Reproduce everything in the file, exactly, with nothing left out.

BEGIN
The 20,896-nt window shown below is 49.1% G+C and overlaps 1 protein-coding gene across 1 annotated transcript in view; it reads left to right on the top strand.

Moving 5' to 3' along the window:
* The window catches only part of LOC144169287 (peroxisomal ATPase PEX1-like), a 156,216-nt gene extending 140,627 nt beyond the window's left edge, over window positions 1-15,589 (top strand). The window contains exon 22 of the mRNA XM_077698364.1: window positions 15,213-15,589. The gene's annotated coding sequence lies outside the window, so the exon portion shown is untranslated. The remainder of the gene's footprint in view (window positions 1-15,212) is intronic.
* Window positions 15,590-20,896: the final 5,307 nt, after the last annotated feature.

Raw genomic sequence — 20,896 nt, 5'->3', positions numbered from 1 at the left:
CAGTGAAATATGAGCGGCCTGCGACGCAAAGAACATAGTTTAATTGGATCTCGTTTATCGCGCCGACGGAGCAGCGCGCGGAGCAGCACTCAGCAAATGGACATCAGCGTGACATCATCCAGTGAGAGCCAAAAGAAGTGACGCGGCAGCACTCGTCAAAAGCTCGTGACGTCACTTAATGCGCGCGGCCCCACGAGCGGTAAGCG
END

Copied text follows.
The 20,896-nt window shown below is 49.1% G+C and overlaps 1 protein-coding gene across 1 annotated transcript in view; it reads left to right on the top strand.

Moving 5' to 3' along the window:
* The window catches only part of LOC144169287 (peroxisomal ATPase PEX1-like), a 156,216-nt gene extending 140,627 nt beyond the window's left edge, over window positions 1-15,589 (top strand). The window contains exon 22 of the mRNA XM_077698364.1: window positions 15,213-15,589. The gene's annotated coding sequence lies outside the window, so the exon portion shown is untranslated. The remainder of the gene's footprint in view (window positions 1-15,212) is intronic.
* Window positions 15,590-20,896: the final 5,307 nt, after the last annotated feature.

Raw genomic sequence — 20,896 nt, 5'->3', positions numbered from 1 at the left:
CAGTGAAATATGAGCGGCCTGCGACGCAAAGAACATAGTTTAATTGGATCTCGTTTATCGCGCCGACGGAGCAGCGCGCGGAGCAGCACTCAGCAAATGGACATCAGCGTGACATCATCCAGTGAGAGCCAAAAGAAGTGACGCGGCAGCACTCGTCAAAAGCTCGTGACGTCACTTAATGCGCGCGGCCCCACGAGCGGTAAGCG